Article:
1990 // Book Arts Exhibition — Polychrome — Polytechnique

April 22 through June 3
Creative Arts Workshop
New Haven, CT
Exhibit Catalog – Book Arts Exhibition — Polychrome — Polytechnique

Huda Abi Fares, Charles Altschul, Nancie S. Ash, Anne Beidler, David P. Bourbeau, Lage Carlson, Louise Belknap Carter, Barbara Cash, Constance Clement, Mindell Dubansky, Karl Eberth, Mark Esser, Jack Fitterer, Babette and Daniel Gehnrich, Jane Greenfield, Christine Kidder Griffin, Gloria Helfgott, Jenny Hille, Kei January, Daniel Kelm, Hedi Kyle, Polly Lada-Mocarski, Monique Lallier, Nancy Leavitt, Jim Lee, D. Ann Lindbeck, Liisa Lindholm, Martha Little, Diane Maurer, John McCrillis, Connie Mortensen, Betty Mount, Jeanne-Marie Musto, Nancy H. Nitzberg, Gisela A. Noack, Jan Paris, Hugo Peller, Peter C. Richey, Alan James Robinson, Linda Rubinstein, Susan Share, Jeanette Karpie Smith, Ruth Stein, Valerie Wyckoff

Take A Look Back

The Guild of Book Workers is proud and grateful to have been among the many organizations to benefit from Polly Lada-Mocarski’s interest in the book arts. Sharing the Guild’s goals of technical education for hand bookbinders and education of the public about hand bookbinding, Polly has actively pursued these goals for as long as I have known her.

She has pursued in on an individual basis as well as through organizations. It was she who, in 1956 after a casual conversation about binding (in which my total ignorance of the subject was revealed), invited me to her apartment to see what hand bookbinding looked like. She suggested places to study, and set in motion my education in and involvement with bookbinding. Her influences has touched many others.

The Guild of Book Workers was founded in 1906 to foster mutual acquaintance among book workers, exchange of information, and to sponsor lectures and exhibitions. By 1948, a post-World War II Guild had declined until membership had dwindled to only a few members. A reorganization was undertaken, and a core of devoted bookbinders, including Polly, began the rebuilding of the Guild with a new governing structure and increased activities. She served as President from 1954-56 during these crucial years.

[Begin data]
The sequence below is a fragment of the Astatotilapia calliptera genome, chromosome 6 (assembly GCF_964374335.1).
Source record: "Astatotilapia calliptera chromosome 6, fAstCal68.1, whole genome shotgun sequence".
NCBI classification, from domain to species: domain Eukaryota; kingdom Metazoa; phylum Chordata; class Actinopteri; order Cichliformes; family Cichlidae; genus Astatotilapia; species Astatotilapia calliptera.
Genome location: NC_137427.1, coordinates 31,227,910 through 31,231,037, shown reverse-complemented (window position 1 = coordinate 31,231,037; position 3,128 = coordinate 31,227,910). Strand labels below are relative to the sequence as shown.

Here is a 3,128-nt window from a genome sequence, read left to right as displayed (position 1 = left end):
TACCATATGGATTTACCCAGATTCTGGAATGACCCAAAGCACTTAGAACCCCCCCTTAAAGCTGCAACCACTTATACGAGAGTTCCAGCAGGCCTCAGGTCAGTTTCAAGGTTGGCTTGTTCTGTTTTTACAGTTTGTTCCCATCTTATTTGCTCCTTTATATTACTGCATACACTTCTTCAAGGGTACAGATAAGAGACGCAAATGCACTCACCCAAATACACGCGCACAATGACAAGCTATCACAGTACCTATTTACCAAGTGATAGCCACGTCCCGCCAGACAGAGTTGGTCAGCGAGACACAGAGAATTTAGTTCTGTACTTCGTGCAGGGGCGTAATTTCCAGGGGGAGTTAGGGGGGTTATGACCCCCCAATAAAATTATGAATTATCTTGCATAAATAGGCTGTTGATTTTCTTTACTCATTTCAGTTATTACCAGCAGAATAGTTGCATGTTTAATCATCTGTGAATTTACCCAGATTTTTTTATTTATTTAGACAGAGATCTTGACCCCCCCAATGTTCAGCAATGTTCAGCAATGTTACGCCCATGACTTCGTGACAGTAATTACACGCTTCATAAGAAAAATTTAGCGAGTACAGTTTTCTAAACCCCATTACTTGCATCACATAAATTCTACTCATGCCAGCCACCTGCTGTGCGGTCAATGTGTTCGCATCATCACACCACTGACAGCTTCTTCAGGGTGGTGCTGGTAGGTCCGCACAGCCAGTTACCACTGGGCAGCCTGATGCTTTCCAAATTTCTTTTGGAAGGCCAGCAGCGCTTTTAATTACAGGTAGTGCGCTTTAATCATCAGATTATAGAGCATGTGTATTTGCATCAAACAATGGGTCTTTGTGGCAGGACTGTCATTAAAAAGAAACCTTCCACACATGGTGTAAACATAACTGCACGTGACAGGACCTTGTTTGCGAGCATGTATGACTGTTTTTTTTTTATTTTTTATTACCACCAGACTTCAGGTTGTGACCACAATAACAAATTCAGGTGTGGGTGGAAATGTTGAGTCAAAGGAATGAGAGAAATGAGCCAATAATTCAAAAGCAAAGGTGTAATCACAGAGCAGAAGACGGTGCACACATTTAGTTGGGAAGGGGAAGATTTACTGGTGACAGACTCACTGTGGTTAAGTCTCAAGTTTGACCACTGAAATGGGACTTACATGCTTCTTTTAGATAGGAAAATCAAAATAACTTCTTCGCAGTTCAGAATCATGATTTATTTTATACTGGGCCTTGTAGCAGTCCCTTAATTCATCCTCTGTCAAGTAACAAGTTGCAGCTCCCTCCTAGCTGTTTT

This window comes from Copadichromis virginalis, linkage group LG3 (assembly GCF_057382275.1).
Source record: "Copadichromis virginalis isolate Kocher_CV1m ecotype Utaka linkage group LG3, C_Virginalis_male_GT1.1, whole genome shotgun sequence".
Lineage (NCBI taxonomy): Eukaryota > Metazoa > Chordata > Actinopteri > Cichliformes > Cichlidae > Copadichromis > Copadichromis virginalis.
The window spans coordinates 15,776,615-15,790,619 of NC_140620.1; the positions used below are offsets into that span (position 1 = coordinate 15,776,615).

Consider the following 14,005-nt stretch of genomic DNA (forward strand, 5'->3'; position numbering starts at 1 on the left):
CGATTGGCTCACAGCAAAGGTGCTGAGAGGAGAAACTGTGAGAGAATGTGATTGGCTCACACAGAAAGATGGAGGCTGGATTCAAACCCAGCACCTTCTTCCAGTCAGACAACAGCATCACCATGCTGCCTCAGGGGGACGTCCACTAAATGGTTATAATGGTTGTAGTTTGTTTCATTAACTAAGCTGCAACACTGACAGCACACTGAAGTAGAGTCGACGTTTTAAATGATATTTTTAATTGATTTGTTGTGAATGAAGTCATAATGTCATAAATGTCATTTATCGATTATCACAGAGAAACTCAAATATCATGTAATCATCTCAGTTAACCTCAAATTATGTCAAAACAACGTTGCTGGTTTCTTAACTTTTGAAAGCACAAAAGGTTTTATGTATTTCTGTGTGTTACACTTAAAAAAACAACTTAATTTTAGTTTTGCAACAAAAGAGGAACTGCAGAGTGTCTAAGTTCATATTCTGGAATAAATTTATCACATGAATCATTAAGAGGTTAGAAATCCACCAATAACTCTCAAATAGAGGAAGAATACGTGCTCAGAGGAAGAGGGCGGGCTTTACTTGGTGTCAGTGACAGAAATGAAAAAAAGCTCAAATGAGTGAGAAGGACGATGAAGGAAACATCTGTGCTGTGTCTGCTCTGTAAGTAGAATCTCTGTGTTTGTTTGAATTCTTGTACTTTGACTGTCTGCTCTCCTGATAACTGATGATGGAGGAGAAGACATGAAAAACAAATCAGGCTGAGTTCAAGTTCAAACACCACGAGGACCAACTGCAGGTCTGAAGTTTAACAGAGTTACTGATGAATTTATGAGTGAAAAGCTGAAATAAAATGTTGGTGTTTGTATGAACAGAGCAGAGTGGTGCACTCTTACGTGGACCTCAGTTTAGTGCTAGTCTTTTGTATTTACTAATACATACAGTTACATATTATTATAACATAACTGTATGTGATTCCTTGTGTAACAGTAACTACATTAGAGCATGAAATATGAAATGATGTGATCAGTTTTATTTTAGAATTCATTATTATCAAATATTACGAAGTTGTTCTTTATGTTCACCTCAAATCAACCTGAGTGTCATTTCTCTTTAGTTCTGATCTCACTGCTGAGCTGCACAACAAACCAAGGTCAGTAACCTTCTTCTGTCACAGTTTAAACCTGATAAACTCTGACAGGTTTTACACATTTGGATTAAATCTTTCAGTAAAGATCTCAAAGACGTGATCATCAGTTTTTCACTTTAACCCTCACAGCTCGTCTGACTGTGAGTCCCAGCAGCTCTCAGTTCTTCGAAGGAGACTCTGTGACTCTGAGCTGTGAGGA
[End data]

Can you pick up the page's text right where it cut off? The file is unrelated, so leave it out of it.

Her special contributions to the GBW were many. She devoted much time and her usual energy and persistence to the development of a traveling exhibition of the steps in binding a book. It crossed the country from October 1954 until 1956 when it was sold to Yale University and now reposes in the Conservation Studio. To answer the frequently asked question Where can I study bookbinding?, she researched and developed the Guild’s first booklet of Study Opportunities in 1976 – a booklet revised and reissued many times since.

Polly, has always believed that binding exhibitions were among the best ways of educating both the public and bookbinders and bookbinding. She has been a significant force in inspiring major exhibitions, especially in the fifties, sixties, and seventies when binding exhibitions were few and far between. In 1964 she engineered a loan exhibition of French fine bindings at the Museum of Contemporary Crafts under the sponsorship of the Société de la Reliure Originale and drew the Guild in to provide technical displays. In 1971, she promoted the Guild’s Gerlach Memorial exhibition which was held at the Grolier Club, and in 1975 negotiated an invitation for a major Guild exhibition in the Sterling Library at Yale.

This exhibition at CAW seems an especially appropriate way to honor Polly for her lifelong commitment to the book arts.

Mary C. Schlosser
Past president, GBW

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